Certain jazz singers write their own rules
Certain jazz singers write their own rules. They don’t have to color within the lines because their voices allow them to wander the universe fairly freely. Think of Billie Holiday. Jimmy Scott. Dinah Washington. Louis Armstrong. And then there’s Johnny Hartman. His voice is the sound of love. There is no other way to describe it. And the music Hartman made with John Coltrane was so potent it almost needed a permit to be sold.
Kurt Elling, one of the great singers of our time, has zeroed in on the collaborations of Hartman and Coltrane to stunning effect. His voice goes to the place where the heart often hides, and Elling’s strong emotion helps the spirit be smoothed so it can continue on. Because, let’s face it, the best songs hurt the most. While happiness might cruise down the middle of the road, pain careens from side to side, jumping onto the sidewalk and zooming down into the ditch. This singer knows that, and is not afraid to go there and take us with him.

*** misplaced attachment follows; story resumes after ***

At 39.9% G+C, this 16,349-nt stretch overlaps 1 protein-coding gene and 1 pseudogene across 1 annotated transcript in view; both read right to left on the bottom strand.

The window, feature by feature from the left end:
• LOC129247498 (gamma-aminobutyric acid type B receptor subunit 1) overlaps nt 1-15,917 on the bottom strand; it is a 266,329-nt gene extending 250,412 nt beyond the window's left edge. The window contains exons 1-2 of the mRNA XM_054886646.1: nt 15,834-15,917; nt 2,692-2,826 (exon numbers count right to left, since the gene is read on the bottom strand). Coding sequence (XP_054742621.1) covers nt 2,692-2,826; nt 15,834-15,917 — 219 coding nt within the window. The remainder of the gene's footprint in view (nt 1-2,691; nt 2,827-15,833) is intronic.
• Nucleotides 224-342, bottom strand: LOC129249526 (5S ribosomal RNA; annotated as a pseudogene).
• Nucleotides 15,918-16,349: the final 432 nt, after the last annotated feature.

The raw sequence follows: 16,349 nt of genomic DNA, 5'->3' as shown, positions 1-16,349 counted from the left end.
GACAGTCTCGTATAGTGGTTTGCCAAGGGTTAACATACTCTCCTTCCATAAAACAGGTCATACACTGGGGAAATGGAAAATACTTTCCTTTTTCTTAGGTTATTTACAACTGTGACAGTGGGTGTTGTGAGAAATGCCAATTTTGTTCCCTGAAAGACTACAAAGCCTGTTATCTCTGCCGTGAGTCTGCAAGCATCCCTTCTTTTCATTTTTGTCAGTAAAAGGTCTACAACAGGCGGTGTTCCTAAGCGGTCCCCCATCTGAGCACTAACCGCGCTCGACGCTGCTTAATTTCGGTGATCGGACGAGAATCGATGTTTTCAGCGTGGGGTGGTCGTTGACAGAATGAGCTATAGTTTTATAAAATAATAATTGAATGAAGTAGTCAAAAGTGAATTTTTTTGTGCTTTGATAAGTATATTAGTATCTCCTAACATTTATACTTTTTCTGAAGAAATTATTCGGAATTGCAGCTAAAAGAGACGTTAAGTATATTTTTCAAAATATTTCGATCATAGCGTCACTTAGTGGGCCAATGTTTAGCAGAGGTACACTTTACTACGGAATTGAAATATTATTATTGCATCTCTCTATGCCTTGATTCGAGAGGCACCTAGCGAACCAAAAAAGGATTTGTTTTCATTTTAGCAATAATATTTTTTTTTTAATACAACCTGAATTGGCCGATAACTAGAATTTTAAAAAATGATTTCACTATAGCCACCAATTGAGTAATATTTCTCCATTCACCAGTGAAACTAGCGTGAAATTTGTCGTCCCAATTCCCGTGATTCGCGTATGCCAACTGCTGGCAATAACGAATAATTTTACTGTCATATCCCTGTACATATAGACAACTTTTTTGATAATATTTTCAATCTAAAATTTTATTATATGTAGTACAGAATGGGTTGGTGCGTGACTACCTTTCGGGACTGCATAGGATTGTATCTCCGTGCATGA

Pianist-arranger Laurence Hobgood is the perfect partner in crime for this music. He allows the songs all the room they need to breathe, but also supports them with adventurous accompaniment. Saxophonist Ernie Watts uses his horn to throw gasoline on the fire, and deserves a special medal for making Dedicated To You an unforgettable experience.
Some of the greatest songwriters of the modern era are represented here on “Autumn Serenade,” “All or Nothing at All,” “Nancy with the Laughing Face” and others, and listening to the sound of these modern masters in concert last January in New York it is hard not to be lost in the spirit. If you let it, time will stop while the soul is flooded with feeling. There is no other choice. Play “Say It (Over and Over Again)” and watch the world rise around you in joyous rapture. Over and over again.